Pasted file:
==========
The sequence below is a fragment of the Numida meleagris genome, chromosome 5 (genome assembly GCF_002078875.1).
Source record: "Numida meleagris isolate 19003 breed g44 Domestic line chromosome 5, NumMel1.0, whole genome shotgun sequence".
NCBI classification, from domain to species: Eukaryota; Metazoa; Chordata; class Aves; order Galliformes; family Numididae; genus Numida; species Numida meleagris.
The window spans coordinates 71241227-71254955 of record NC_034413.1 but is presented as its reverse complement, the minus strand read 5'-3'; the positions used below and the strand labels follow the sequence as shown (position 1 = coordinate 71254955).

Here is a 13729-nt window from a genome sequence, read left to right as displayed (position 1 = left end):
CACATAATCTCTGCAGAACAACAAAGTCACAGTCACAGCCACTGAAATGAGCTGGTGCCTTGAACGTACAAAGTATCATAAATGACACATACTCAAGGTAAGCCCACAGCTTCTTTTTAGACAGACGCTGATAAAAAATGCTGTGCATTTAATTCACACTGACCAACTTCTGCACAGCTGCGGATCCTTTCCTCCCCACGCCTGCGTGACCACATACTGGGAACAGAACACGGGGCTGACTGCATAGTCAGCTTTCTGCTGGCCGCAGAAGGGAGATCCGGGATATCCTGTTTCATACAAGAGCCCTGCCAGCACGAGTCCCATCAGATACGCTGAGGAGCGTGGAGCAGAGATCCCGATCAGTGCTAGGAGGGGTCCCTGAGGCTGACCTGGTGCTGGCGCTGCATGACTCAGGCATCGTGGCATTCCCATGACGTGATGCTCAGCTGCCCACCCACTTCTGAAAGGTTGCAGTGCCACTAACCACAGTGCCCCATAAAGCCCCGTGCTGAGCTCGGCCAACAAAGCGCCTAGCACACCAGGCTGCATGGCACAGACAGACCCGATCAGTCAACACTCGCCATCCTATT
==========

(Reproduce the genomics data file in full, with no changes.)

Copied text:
The sequence below is a fragment of the Numida meleagris genome, chromosome 5 (genome assembly GCF_002078875.1).
Source record: "Numida meleagris isolate 19003 breed g44 Domestic line chromosome 5, NumMel1.0, whole genome shotgun sequence".
NCBI classification, from domain to species: Eukaryota; Metazoa; Chordata; class Aves; order Galliformes; family Numididae; genus Numida; species Numida meleagris.
The window spans coordinates 71241227-71254955 of record NC_034413.1 but is presented as its reverse complement, the minus strand read 5'-3'; the positions used below and the strand labels follow the sequence as shown (position 1 = coordinate 71254955).

Here is a 13729-nt window from a genome sequence, read left to right as displayed (position 1 = left end):
CACATAATCTCTGCAGAACAACAAAGTCACAGTCACAGCCACTGAAATGAGCTGGTGCCTTGAACGTACAAAGTATCATAAATGACACATACTCAAGGTAAGCCCACAGCTTCTTTTTAGACAGACGCTGATAAAAAATGCTGTGCATTTAATTCACACTGACCAACTTCTGCACAGCTGCGGATCCTTTCCTCCCCACGCCTGCGTGACCACATACTGGGAACAGAACACGGGGCTGACTGCATAGTCAGCTTTCTGCTGGCCGCAGAAGGGAGATCCGGGATATCCTGTTTCATACAAGAGCCCTGCCAGCACGAGTCCCATCAGATACGCTGAGGAGCGTGGAGCAGAGATCCCGATCAGTGCTAGGAGGGGTCCCTGAGGCTGACCTGGTGCTGGCGCTGCATGACTCAGGCATCGTGGCATTCCCATGACGTGATGCTCAGCTGCCCACCCACTTCTGAAAGGTTGCAGTGCCACTAACCACAGTGCCCCATAAAGCCCCGTGCTGAGCTCGGCCAACAAAGCGCCTAGCACACCAGGCTGCATGGCACAGACAGACCCGATCAGTCAACACTCGCCATCCTATT